Capital of Colombia - Bogota

December 1, 2019

 

When you first arrive at Bogota, you probably will notice something different with your breathing. Not to fear, this is because Bogota is situated at 2,640 metres above sea level. You are probably feeling some of the effects of the altitude.

 

Unfortunately, I was troubled with food poisoning from my stay in Cartagena, so that didn’t help with my altitude sickness. Also, I had a short stay in Bogota so my tour around the capital was quite limited. Anyhow, I’ll blog what I observed in this city.

 

 

Where should you stay?

 

 

Bogota is a big city. If you have a limited amount of time, you may want to stay close to the main square – La Candelaria area. In this area, you are close to the Gold museum, the main square Plaza de Bolivar de Bogota, and Mount Monserrate etc.

 

What to do?

 

There are a few main attractions:

 

1. Mount Monserrate

 

 

There are two ways to go up Mount Monserrate. You can either take the cable car, or take the funicular.

 

On the weekdays, the funicular is available in the morning (7:45am to 12pm), and the cable car is from the afternoon to night (12pm to 12am). On Saturday, funicular rides go from 7:45am to 3pm, and cable car runs from 3pm to 12am; on Sunday, funicular rides go from 5:30am to 6pm and cable cars run concurrently from 9am to 5pm.

 

Each ticket costs around 14,000 pesos.

 

 

Oh right, you can also walk up the mountain – that is free.

 

You can visit this site to get exact information: https://www.colombiainfo.org/en-us/cities/bogota/monserrate.aspx

 

 

 

The mountain is about 400 metres high and stands at a height of 3,152 metres above sea level. At the top of the mountain, there is a statute of Jesus (“The Fallen Lord”) which has gained a lot of attention. This is like a small version of Christ the Redeemer in Rio. There is also a church and a market place.

 

2. Gold museum (Museo del Oro)

 

 

The Gold museum displays all of the gold artifacts originated from the pre-colonial times. Many of them were owned and worn by shamans of the past. Ticket price is 3,000 pesos per person.

 

You can spend a good few hours in this museum.

 

3. Botero museum (Museo Botero)

 

 

By far my favourite museum in Colombia. Fernando Botero is a famous artist/painter/sculptor who charismatically expresses his work through large and exaggerated fat objects or people. I quite like his work as he is so creative in transforming a traditional artwork into “fatness”. For example, the picture below of Mona Lisa is evidence of his work (who has now turned fat).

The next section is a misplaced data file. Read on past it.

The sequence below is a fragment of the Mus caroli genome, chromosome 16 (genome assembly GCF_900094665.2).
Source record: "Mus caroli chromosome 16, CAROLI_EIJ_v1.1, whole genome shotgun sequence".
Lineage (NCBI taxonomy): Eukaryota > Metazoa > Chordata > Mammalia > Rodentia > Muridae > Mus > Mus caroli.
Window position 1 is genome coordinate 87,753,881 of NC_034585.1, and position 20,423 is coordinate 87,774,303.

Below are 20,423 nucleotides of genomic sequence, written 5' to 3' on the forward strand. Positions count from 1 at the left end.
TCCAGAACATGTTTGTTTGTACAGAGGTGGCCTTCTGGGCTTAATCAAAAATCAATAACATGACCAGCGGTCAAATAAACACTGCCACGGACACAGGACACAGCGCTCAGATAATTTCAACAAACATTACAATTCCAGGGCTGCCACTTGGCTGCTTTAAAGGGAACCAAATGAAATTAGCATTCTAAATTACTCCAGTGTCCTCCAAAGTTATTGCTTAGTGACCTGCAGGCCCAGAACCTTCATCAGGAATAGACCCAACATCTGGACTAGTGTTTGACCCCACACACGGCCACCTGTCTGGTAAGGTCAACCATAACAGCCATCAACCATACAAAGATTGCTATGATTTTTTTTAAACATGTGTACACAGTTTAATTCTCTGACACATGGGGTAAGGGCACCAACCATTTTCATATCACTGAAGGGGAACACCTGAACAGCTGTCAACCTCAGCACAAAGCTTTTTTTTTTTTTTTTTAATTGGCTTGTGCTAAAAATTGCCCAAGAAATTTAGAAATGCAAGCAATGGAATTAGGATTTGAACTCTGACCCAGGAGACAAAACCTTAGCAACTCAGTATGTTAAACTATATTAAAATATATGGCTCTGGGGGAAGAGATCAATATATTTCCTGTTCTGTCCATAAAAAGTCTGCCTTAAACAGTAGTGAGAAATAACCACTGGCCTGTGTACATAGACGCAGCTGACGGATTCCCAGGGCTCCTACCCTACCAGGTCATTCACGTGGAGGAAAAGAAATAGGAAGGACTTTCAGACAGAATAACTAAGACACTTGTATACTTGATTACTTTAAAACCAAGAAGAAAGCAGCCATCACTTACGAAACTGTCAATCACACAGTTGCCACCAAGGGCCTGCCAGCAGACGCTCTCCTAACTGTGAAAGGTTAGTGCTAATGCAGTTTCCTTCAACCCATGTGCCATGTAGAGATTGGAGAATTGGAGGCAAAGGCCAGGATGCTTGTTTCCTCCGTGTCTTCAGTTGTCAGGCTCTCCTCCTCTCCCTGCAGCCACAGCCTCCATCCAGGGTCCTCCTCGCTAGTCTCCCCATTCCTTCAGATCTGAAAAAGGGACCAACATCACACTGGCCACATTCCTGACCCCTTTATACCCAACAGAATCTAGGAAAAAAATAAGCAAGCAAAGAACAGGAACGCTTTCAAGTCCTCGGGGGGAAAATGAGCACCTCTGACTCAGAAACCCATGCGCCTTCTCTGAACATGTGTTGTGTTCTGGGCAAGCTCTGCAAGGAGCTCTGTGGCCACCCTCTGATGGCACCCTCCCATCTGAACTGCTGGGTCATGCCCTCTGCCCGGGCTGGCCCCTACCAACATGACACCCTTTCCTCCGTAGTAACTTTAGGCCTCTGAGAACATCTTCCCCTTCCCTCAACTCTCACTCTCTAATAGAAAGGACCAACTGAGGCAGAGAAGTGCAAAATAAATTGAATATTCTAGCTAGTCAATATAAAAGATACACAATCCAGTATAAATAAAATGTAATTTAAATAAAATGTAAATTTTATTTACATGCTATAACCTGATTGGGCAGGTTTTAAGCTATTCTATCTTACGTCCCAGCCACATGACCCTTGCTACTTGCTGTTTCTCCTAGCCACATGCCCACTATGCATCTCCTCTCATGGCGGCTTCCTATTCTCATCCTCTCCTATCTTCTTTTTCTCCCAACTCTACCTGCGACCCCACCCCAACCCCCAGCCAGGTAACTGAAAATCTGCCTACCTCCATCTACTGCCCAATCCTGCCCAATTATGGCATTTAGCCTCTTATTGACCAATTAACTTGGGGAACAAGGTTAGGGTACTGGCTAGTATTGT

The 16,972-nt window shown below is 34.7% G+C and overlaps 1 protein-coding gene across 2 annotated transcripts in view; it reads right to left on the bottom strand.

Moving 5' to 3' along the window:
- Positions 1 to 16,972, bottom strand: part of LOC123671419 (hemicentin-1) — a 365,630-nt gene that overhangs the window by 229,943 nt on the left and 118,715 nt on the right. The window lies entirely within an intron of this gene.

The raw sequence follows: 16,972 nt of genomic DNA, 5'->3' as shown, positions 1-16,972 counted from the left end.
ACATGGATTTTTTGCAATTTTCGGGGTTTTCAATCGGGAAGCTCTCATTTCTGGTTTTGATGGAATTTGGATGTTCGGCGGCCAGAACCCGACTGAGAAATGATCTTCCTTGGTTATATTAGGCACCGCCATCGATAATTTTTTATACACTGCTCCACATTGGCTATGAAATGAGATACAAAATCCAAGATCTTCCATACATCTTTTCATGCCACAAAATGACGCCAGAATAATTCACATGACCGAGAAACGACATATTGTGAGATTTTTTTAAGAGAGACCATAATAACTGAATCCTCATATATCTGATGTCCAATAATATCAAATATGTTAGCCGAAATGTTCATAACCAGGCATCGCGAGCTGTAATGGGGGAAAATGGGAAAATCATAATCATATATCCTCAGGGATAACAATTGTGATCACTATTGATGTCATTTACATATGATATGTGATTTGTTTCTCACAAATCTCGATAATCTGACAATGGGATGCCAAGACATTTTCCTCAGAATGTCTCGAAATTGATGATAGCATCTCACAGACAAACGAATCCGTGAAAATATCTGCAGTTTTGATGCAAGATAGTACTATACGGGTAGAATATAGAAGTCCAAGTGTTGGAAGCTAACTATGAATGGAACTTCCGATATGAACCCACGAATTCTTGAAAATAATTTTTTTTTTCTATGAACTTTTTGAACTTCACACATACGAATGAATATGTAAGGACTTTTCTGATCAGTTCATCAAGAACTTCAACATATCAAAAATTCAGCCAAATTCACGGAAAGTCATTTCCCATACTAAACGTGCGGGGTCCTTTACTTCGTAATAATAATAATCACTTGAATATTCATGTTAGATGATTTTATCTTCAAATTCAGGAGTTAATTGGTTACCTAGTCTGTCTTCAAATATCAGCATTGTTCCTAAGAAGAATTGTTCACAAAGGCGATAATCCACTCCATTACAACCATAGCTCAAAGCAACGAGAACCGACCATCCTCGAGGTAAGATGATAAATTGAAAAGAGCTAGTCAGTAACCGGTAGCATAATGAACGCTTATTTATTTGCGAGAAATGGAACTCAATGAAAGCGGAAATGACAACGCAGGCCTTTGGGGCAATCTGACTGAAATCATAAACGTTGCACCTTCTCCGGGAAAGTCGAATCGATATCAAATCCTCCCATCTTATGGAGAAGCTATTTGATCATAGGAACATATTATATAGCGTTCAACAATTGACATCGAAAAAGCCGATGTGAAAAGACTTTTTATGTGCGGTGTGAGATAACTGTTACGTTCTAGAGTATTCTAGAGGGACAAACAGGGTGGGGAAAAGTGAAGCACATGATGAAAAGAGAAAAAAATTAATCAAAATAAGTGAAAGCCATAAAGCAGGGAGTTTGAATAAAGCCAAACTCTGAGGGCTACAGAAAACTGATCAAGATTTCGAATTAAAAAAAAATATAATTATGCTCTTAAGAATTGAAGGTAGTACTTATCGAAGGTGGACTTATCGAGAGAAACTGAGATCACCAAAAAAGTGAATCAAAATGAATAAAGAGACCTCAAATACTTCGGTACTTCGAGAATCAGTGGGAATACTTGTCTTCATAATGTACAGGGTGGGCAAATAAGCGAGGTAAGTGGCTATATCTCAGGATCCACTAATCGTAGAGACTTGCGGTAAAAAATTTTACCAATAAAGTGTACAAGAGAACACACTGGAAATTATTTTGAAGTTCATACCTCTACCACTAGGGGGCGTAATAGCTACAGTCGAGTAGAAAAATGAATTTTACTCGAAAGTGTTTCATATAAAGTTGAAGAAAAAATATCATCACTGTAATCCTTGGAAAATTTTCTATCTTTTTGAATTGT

What impresses me the most is that this museum is free!

 

 

 

Not only does the museum display work of Botero, but also works of other famous painters, such as Monet, Salvador Dali and Picasso.

 

Fernando Botero is definitely the most influential artists in Latin America. His work has spread all over the world including North America, Europe and Asia. Many of his work are now on display in highly visible places around the world, and in famous museums such as the Louvre. He is now residing in Paris.

 

4. Plaza de Bolivar de Bogota

 

 

This is the main plaza of Bogota. It is the symbol of the city.

 

It is also surrounded by several important buildings such as the Palace of Justice, the Primary Cathedral of Bogota, the Liévano Palace and seat of the mayor of Bogota.

 

Of course, it is also the site of several public demonstrations and protests.

 

5. Salt Cathedral of Zipaquira

 

 

I must confess that I didn’t go to the Salt Cathedral.

 

The difficult part of this attraction is that it is located an hour away from the main plaza (La Candeleria).

 

It is an underground church built with a salt mine near the city of Zipaquira. Years before the church was built, salt miners carved a sanctuary as a place for their daily prayers for protection of their work. In 1950, construction of the church began and it was completed in 1954.

 

Anyhow, the salt cathedral looks very interesting and I would strongly encourage you to visit (that is if you don’t have food poisoning)

 

What to eat?

 

Below are some of the local must eat food in Bogota

 

1. Arepas

 

 

Arepa is a daily food eaten by the people of Colombia. You can buy them in restaurants, supermarkets, cafes, or even street stalls.

It is made of ground maize dough, and can be added with cheese, cujada, or meat. There are just so many ways to make them.

 

2. Limonada de Cocoa

 

 

A delicious drink, popular in Colombia. It is basically a smoothie made from coconut and lime.

The drink should be served cold, perfect for beaches.

 

3. Shout out to Crepes & Waffles

 

 

My friends loved Crepe & Waffles so much that they went there for lunch and dinner (multiple days in a row). It is a chain restaurant but the main food attraction is their variety of crepes.

 

Until next time, see you again Colombia!

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Capital of Colombia - Bogota

December 1, 2019

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Who is Henry Shew?

Henry is an avid traveler and a tax consultant by profession.

 

Walk In My Shew is started to document the travel stories and culture experienced in different countries.

 

Contact me: walkinmyshew@gmail.com

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